GOT GINGHAM! This is a blog dedicated to my appreciation for gingham. What follows is a kick-off for the site gotgingham.com with a selection from my own finds. Eventually I will reveal the deep psychological analysis behind my obsession, but for those who need an introduction, here is the wikipedia reference:
Gingham is a medium-weight balanced plain-woven fabric made from dyed cotton or cotton-blend yarn.
The name originates from an adjective in the Malay language, ging-gang, meaning striped. When originally imported into Europe in the 17th century it was a striped fabric, though now it is distinguished by its checkered pattern. From the mid 18th century, when it was being produced in the mills of Manchester, England, it started to be woven into checked or plaid patterns (often blue and white). Checked gingham became more common over time, though striped gingham was still available in the late Victorian period. Some sources say that the name came into English via Dutch.
Gingham is made of carded or combed, medium or fine yarns, where the coloring is on the warp yarns and always along the grain. Gingham has no right or wrong side with respect to color.
Along with muslin, gingham is often used as a test fabric while designing fashion, or used for making an inexpensive fitting shell prior to making the clothing in fashion fabric.
Gingham shirts have been worn by mods since the 1960s and continue to be identified with fans of indie and mod music with brands like Liam Gallagher's Pretty Green, Fred Perry, Rough Trade and Merc producing gingham shirts.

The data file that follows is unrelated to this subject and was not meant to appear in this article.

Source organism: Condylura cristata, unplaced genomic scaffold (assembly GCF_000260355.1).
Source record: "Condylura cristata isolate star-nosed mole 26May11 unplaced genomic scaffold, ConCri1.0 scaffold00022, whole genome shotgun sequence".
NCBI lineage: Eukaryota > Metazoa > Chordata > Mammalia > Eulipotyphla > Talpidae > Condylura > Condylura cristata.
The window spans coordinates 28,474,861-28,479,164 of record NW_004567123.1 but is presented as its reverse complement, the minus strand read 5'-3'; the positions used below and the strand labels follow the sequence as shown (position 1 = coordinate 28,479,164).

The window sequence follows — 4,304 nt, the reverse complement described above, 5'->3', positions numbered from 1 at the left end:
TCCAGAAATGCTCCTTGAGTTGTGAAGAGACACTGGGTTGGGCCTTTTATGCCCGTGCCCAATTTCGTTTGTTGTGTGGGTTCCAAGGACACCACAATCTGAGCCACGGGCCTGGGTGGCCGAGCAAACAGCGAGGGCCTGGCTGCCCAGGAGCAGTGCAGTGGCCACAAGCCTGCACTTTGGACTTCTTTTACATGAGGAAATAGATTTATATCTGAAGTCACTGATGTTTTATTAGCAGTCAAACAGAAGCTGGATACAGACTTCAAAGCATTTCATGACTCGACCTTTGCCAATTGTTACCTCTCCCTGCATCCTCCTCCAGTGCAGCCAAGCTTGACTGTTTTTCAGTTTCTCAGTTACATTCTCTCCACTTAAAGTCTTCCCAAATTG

Although this is not strictly a journalistic exercise, I have acknowledged the sources of the garments to add a bit of legitimacy to the reporting. However, I have no intent on promoting one brand over another. The point of GotGingham.com is to find and collaborate with the most diverse and varied sources possible. So let's start the blog with a few samples from my personal collection:
Here we have my red hanky, bought from an independent artisan in Montreal, called La La Land Factory. Given as a gift, I have no idea where to get another.
West Coast influence:
West Coast influence:
|Short-sleeved shirt I got from Vancouver, circa 2003. Designer: famous international brand with same last name as Naomi-doesn't-want-anything-to-do-with-No-Logo.|
|Here is one from that renowned outfit from Barcelona, that I hate to say, I was given in Barcelona. I flew back over New England. Designer: rhymes with "Horror" circa 2010|
Reflecting the Spirit of '76:
Here we have a purple passion I wore to the airport once in Philadelphia. Designer: Montreal-based mill rhymes with Mwexx circa 2009.
How about some Grunge? Here is a felt/flannel I picked up from a Rag Trader giving out shirts 3 for a tenner. This is a steal makes me want to cry in Winter: